In recent years a new form of food production and distribution organisation, as part of small-scale and local agriculture, has been gaining ground. Generically termed short supply chains (SSCs), this new model of food procurement comprises various forms such as community-supported agriculture, box schemes and solidarity purchase groups. Consumer participation in SSCs is dictated by deep motivations: while consumers are principally encouraged by the desire to preserve local producers, as well as the social and environmental aspects of farming, the attraction of SSCs is also tied to different and more complex ways of perceiving food quality. The quality issue in SSCs is not only seen in the light of classic attributes, such as taste and safety, but also in terms of social criteria built on the basis of aspects of products linked to social and environmental domains.This study provides an empirical assessment of consumers participating in SSCs to ascertain whether, and to what extent, those actively involved in an SSC show differences in terms of what is more personal and subjective, such as universal values and food-related lifestyles, compared with those who do not participate. In order to assess such relationships, data were collected from a solidarity purchase group in Sicily (southern Italy). For comparison, a group of consumers in conventional food outlets were also interviewed in the same city. Data were analysed with the propensity score matching method. Our results show that the decision to participate in a solidarity purchase group is especially dictated by profound ideological and emotional considerations. They emphasise the interest in preserving, protecting and sustaining the welfare of other people, in line with the fundamental purpose of short supply chains.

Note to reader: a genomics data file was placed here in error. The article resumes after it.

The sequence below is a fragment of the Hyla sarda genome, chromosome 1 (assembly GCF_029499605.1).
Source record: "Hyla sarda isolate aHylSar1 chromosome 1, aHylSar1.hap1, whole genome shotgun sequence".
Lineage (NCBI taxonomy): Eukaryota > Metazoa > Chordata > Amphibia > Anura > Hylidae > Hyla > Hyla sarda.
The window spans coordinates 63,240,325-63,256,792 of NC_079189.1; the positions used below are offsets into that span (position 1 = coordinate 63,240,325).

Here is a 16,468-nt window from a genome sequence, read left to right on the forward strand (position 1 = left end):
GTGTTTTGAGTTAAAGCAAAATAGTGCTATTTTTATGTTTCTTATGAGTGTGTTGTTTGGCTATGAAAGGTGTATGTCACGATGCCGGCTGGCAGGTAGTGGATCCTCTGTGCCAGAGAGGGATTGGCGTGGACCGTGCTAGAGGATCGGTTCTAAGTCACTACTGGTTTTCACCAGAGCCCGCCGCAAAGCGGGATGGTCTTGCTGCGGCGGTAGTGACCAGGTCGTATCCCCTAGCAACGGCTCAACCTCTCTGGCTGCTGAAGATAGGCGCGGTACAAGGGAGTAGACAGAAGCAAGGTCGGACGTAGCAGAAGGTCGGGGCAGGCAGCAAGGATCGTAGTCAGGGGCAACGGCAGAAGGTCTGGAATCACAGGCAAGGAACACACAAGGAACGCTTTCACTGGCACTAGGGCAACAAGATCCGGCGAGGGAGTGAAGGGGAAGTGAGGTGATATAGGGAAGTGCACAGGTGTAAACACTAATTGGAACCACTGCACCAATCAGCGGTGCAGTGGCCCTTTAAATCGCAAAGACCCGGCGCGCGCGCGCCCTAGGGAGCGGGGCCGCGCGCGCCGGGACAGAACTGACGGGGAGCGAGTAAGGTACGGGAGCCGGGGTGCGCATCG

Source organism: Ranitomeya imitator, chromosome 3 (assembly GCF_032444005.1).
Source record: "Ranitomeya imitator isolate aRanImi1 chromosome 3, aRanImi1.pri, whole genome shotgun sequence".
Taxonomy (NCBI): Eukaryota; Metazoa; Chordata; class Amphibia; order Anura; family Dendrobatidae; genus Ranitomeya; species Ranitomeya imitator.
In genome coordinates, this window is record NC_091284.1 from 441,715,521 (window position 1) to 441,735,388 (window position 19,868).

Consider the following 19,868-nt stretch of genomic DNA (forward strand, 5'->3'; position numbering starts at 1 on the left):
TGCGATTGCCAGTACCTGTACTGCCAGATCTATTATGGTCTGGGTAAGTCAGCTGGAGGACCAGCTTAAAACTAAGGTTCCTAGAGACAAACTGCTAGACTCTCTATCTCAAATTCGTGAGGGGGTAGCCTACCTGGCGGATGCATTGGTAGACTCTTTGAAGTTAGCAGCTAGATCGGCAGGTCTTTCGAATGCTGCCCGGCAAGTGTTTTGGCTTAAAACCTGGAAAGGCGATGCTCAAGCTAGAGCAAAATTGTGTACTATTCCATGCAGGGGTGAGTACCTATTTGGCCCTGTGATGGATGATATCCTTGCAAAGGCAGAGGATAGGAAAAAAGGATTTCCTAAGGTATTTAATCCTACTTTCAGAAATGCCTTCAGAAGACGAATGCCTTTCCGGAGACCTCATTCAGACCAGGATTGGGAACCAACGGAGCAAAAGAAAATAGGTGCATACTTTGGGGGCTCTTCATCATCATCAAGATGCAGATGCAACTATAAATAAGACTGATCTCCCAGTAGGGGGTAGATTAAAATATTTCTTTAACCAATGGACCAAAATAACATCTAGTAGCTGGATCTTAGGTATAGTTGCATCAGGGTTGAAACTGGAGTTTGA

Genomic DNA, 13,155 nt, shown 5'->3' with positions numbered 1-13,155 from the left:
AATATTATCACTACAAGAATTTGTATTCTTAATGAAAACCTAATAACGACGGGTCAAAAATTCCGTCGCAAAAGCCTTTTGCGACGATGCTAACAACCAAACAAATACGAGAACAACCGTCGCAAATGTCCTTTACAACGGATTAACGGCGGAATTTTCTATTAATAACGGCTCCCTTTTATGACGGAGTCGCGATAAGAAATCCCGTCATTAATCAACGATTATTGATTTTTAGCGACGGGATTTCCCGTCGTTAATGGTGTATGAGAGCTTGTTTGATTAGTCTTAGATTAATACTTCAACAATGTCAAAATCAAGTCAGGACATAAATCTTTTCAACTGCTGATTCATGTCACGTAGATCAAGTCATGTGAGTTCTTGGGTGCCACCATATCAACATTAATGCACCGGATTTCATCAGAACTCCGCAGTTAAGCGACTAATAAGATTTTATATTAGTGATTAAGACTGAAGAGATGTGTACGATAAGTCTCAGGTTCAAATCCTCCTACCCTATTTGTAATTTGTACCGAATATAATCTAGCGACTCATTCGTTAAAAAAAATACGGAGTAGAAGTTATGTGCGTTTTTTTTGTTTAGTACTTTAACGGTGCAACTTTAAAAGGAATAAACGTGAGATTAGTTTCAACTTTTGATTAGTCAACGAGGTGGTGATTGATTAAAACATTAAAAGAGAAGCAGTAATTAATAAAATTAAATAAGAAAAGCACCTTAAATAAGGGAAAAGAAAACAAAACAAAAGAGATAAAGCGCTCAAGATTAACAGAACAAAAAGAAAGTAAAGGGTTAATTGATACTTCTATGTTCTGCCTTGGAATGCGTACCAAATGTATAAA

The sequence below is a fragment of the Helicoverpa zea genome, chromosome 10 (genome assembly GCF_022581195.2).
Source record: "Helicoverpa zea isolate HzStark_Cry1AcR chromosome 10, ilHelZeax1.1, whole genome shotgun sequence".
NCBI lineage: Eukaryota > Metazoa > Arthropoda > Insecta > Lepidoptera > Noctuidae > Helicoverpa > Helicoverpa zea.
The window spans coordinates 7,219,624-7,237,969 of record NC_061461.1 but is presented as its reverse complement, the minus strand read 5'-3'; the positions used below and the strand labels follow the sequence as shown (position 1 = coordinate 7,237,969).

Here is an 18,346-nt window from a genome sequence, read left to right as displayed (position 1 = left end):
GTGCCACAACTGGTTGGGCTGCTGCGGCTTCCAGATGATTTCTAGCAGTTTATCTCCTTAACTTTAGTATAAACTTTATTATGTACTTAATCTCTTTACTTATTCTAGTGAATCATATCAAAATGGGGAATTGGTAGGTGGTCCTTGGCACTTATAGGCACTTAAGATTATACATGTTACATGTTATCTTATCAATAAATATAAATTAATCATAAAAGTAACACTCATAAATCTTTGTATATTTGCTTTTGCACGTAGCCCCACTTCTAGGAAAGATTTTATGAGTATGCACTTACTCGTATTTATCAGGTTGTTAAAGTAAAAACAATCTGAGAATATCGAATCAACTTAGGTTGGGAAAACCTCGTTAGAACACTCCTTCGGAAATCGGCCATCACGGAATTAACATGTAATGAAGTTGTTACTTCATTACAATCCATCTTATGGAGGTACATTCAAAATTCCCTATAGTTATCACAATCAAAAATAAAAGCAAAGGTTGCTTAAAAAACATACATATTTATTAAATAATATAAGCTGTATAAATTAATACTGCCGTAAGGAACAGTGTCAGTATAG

Are "good guys" more likely to participate in local agriculture?

LOMBARDI, ALESSIA;VERNEAU, FABIO;CEMBALO, LUIGI
2015

Abstract

In recent years a new form of food production and distribution organisation, as part of small-scale and local agriculture, has been gaining ground. Generically termed short supply chains (SSCs), this new model of food procurement comprises various forms such as community-supported agriculture, box schemes and solidarity purchase groups. Consumer participation in SSCs is dictated by deep motivations: while consumers are principally encouraged by the desire to preserve local producers, as well as the social and environmental aspects of farming, the attraction of SSCs is also tied to different and more complex ways of perceiving food quality. The quality issue in SSCs is not only seen in the light of classic attributes, such as taste and safety, but also in terms of social criteria built on the basis of aspects of products linked to social and environmental domains.This study provides an empirical assessment of consumers participating in SSCs to ascertain whether, and to what extent, those actively involved in an SSC show differences in terms of what is more personal and subjective, such as universal values and food-related lifestyles, compared with those who do not participate. In order to assess such relationships, data were collected from a solidarity purchase group in Sicily (southern Italy). For comparison, a group of consumers in conventional food outlets were also interviewed in the same city. Data were analysed with the propensity score matching method. Our results show that the decision to participate in a solidarity purchase group is especially dictated by profound ideological and emotional considerations. They emphasise the interest in preserving, protecting and sustaining the welfare of other people, in line with the fundamental purpose of short supply chains.
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Utilizza questo identificativo per citare o creare un link a questo documento: http://hdl.handle.net/11588/620697
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